Much of the glamor and attention paid toward Friendly AI is focused on the misty-future event of a super-intelligent general AI, and how we can prevent it from repurposing our atoms to better run Quake 2. Until very recently, that was the full breadth of the field in my mind. I recently realized that dumber, narrow AI is a real thing today, helpfully choosing advertisements for me and running my 401K. As such, making automated programs safe to let loose on the real world is not just a problem to solve as a favor for the people of tomorrow, but something with immediate real-world advantages that has indeed already been going on for quite some time. Veterans in the field surely already understand this, so this post is directed at people like me, with a passing and disinterested understanding of the point of Friendly AI research, and outlines an argument that the field may be useful right now, even if you believe that an evil AI overlord is not on the list of things to worry about in the next 40 years.


Let's look at the stock market. High-Frequency Trading is the practice of using computer programs to make fast trades constantly throughout the day, and accounts for more than half of all equity trades in the US. So, the economy today is already in the hands of a bunch of very narrow AIs buying and selling to each other. And as you may or may not already know, this has already caused problems. In the “2010 Flash Crash”, the Dow Jones suddenly and mysteriously hit a massive plummet only to mostly recover within a few minutes. The reasons for this were of course complicated, but it boiled down to a couple red flags triggering in numerous programs, setting off a cascade of wacky trades.


The long-term damage was not catastrophic to society at large (though I'm sure a couple fortunes were made and lost that day), but it illustrates the need for safety measures as we hand over more and more responsibility and power to processes that require little human input. It might be a blue moon before anyone makes true general AI, but adaptive city traffic-light systems are entirely plausible in upcoming years.


To me, Friendly AI isn't solely about making a human-like intelligence that doesn't hurt us – we need techniques for testing automated programs, predicting how they will act when let loose on the world, and how they'll act when faced with unpredictable situations. Indeed, when framed like that, it looks less like a field for “the singularitarian cultists at LW”, and more like a narrow-but-important specialty in which quite a bit of money might be made.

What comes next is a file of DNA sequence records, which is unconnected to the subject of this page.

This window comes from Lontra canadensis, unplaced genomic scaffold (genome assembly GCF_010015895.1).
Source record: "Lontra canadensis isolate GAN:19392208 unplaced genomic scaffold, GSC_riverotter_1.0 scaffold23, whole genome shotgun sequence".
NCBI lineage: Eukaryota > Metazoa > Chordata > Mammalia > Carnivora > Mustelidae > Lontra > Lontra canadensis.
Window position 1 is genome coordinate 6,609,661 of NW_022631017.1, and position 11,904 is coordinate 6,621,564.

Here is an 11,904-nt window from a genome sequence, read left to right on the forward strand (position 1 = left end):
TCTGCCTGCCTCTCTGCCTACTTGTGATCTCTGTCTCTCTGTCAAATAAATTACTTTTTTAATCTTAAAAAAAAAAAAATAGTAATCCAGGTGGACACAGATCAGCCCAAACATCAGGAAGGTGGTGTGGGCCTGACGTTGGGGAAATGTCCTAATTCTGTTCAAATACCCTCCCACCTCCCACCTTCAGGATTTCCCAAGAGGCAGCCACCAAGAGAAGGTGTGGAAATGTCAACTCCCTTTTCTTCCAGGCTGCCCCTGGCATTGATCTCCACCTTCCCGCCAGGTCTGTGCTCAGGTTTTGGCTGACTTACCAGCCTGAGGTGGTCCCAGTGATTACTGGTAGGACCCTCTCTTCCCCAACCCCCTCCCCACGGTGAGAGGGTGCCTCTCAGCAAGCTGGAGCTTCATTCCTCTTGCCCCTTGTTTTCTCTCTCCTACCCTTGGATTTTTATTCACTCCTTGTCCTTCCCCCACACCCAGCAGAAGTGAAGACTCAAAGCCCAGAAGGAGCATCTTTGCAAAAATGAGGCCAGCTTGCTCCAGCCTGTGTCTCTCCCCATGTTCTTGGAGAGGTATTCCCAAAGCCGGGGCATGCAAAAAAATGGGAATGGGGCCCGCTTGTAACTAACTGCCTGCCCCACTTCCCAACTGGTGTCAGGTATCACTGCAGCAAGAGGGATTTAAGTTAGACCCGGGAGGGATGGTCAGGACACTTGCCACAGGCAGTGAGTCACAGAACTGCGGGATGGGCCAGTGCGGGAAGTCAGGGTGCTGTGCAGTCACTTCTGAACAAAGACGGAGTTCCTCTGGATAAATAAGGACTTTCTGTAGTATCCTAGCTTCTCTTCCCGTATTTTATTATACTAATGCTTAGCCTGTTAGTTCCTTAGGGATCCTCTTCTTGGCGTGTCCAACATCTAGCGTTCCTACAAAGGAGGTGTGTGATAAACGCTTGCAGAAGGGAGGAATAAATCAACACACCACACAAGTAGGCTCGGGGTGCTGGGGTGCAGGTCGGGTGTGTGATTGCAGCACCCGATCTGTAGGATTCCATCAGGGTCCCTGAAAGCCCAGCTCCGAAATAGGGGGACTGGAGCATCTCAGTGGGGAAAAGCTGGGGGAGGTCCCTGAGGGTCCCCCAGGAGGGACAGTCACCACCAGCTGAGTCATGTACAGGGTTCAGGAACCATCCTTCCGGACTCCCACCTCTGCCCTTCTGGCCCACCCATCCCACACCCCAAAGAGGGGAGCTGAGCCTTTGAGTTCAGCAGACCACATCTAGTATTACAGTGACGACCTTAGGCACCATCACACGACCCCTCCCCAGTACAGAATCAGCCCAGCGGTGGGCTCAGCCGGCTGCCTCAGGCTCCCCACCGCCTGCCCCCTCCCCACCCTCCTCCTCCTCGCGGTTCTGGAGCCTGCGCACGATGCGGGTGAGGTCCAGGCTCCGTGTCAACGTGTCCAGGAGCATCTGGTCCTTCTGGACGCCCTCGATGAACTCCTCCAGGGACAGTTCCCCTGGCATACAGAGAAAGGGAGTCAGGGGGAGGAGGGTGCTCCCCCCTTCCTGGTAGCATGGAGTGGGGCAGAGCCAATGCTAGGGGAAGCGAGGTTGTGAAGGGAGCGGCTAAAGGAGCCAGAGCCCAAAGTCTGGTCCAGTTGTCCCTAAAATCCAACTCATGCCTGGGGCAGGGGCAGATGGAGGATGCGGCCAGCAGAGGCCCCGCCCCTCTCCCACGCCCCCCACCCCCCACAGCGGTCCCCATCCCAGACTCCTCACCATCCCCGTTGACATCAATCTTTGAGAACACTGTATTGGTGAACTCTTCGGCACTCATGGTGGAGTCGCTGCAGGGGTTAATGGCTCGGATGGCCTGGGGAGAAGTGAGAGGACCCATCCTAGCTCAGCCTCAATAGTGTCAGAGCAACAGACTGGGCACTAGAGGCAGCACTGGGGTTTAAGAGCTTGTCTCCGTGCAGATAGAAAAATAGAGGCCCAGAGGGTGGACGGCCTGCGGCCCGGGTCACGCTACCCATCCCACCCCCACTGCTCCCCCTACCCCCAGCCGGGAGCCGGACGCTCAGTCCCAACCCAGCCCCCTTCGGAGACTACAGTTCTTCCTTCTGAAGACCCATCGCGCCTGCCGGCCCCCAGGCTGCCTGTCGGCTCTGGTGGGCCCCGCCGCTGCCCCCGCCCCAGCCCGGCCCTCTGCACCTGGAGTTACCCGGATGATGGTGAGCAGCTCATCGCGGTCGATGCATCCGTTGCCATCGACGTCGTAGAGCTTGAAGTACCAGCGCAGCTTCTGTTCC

After all, I want my self-driving car.


(To the actual researchers in FAI – I'm sorry if I'm stretching the field's definition to include more than it does or should. If so, please correct me.)

New Comment
11 comments, sorted by Click to highlight new comments since: Today at 11:04 PM

I think it makes sense to keep the term "Friendly AI" for "stably self-modifying AGI which optimizes for humane values."

Narrow AI safety work — for extant systems and near-term future systems — goes by many different names. We (at MIRI) have touched on that work in several posts and interviews, e.g.:

I am aware that Yudkowsky considers the two main aspects of FAI theory to be a) formalising the maths required for an agent to self-modify without losing its values and b) being able to correctly infer optimal values from humans. These two aims seem quite separate from most work in narrow AI, which involve optimising for a single task.

You seem to call pretty much all sorts of software which makes some decisions "narrow AI". I don't think that's a useful use of the term.

To use your example, most of HFT is basically a very short-term statistical model coupled with an execution engine. It's neither magic, nor AI.

Which is why it frankly ought to be stopped. It doesnt add any informational value to the prices of stocks, nor does it raise any capital for investment. What it does is to allow people with expensive computers in very expensive locations to divert a good chunk of the return from other people's investments into their own pockets by gaming the system. That sort of thing is not good for the economy, the social order or, well, anyone other than the people with a technological spigot hammered into the veins of the stock market.

Which is why it frankly ought to be stopped.

I disagree.

It doesnt add any informational value to the prices of stocks, nor does it raise any capital for investment.

That's not why it's useful. It's useful because it provides liquidity and reduces the costs of trading.

to divert a good chunk of the return from other people's investments into their own pockets by gaming the system

I don't think this statement is true.